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492d Bombardment Group
Emblem of the 801st(P)/492d Bombardment Group
Active 1943-1945
Country United States
Branch United States Air Force
Role Bombardment, Special Operations

B-24 of the 492d Bomb Group on a mission over Nazi Occupied Europe.

Ford B-24J-1-FO Liberator 42-50611 - "Bold Venture II" - 859th Bomb Squadron Aug 1944 transferred to 467th BG, 788th BS. Returned to USA Jul 1, 1945

Consolidated B-24D-120-CO Liberator 42-40992 - Red Ball Express 856th Bomb Squadron

Consolidated B-24D-65-CO Liberator - 42-40509 -Cookie - 858th Bomb Squadron. lost in accident Oct 7, 1943.

The 492d Bombardment Group is an inactive United States Army Air Forces unit. It was last assigned to the Second Air Force, stationed at Kirtland Field, New Mexico. It was inactivated on 17 October 1945.

During World War II the unit entered combat in May 1944, and sustained the heaviest losses of any other B-24 Liberator group for a three-month period. The group was withdrawn from combat with its personnel and equipment being reassigned to other units. The 801st Bombardment Group (Provisional) was redesignated as the 492d Bombardment Group, and the group performed special operations missions throughout the remainder of the war in Europe.


Established in October 1943 at Clovis Army Air Field, New Mexico under II Bomber Command as a B-24 Liberator heavy bomb group. The 492d was one of seven Heavy Bombardment Groups – 488th through 494th - activated in the autumn of 1943. These were to be the last Army Air Forces heavy bomb groups established. Reassigned to Alamogordo Army Airfield with a full complement of 72 crews and 72 brand new B-24's and trained there until the end of March 1944.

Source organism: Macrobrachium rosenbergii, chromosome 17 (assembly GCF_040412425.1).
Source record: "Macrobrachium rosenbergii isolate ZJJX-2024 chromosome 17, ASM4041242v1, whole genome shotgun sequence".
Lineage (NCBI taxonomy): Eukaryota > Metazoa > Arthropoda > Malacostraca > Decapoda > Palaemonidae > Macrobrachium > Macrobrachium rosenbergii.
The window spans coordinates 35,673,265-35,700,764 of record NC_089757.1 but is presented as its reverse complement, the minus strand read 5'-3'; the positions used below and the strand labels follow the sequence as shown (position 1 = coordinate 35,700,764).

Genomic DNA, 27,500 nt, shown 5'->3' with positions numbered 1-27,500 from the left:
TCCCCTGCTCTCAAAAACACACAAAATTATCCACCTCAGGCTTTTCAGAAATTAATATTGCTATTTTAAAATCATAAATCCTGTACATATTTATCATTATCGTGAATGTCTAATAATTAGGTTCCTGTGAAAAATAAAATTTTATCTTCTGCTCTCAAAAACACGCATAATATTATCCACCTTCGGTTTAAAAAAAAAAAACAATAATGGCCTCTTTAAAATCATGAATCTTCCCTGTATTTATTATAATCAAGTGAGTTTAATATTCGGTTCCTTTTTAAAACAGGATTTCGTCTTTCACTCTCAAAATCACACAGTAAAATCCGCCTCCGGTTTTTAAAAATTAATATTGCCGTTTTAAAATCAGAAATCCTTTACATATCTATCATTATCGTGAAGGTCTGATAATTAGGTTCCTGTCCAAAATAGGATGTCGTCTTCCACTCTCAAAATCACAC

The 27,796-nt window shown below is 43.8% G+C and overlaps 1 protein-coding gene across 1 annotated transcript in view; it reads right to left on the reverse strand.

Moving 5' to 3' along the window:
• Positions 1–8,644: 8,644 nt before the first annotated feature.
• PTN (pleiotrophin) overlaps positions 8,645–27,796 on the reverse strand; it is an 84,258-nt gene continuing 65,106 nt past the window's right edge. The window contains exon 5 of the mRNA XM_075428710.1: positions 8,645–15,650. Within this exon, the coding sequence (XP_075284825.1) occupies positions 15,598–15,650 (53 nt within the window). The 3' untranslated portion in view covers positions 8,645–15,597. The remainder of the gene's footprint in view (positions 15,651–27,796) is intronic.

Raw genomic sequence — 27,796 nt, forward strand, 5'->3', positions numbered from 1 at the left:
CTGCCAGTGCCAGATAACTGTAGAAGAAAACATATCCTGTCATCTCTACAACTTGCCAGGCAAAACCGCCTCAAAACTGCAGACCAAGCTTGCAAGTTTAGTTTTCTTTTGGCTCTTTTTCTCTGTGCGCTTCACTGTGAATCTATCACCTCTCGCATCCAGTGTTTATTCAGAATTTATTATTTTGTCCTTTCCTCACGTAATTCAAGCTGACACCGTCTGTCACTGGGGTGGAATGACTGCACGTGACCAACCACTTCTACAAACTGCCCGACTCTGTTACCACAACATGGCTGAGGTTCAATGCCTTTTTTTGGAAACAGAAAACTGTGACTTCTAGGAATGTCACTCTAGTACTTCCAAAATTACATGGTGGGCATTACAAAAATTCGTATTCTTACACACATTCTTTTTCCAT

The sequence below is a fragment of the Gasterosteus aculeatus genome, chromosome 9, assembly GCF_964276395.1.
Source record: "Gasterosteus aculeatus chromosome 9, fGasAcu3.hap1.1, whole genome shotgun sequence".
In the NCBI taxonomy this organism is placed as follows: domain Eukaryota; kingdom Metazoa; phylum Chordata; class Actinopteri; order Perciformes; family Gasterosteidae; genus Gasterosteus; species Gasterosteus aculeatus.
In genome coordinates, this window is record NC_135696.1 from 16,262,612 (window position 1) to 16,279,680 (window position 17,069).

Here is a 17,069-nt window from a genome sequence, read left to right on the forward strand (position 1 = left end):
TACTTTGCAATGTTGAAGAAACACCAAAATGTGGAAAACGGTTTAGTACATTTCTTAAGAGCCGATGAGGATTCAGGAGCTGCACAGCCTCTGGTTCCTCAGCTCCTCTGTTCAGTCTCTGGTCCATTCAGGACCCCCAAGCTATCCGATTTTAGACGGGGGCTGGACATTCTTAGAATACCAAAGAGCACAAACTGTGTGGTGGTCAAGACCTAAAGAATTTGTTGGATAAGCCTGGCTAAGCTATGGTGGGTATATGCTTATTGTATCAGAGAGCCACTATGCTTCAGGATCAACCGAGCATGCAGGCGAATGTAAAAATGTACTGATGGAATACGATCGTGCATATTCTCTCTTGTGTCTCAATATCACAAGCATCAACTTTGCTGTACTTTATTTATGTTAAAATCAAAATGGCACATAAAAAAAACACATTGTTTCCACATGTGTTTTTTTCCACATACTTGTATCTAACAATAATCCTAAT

Was deployed to the European Theater of Operations (ETO), being assigned to VIII Bomber Command in England. Only a small part ground unit (124 men) from US left Alamogordo on 11 April 1944 and sailed on the RMS Queen Elizabeth 20 April 1944. Main body of ground echelon from four 2 Bombardment Division groups were already in the UK. These groups had been ordered to raise additional squadron ground unit. The aircraft left Alamogordo on 1 April 1944, to commence overseas movement by the South Atlantic Transport Route, beginning at Morrison Field, Florida, Trinidad, Brazil, Dakar and Marrakesh, French Morocco then to the United Kingdom. When the group arrived, they were the first VIII BC group with a no camouflage paint, natural-metal-finish (NMF) on all their aircraft.

The 492d entered combat on 11 May 1944, and throughout the month operated primarily against industrial targets in central Germany. Attacked airfields and V-weapon launching sites in France during the first week in June. Bombed coastal defenses in Normandy on 6 June 1944 and attacked bridges, railroads, and other interdiction targets in France until the middle of the month. Resumed bombardment of strategic targets in Germany and, except for support of the infantry during the Saint-Lô breakthrough on 25 July 1944, continued such operations until August 1944 when after only 89 days of combat, the 492nd had lost 52 aircraft to enemy action, with 588 men killed or missing. In the words of one veteran, "the whole group was wiped out".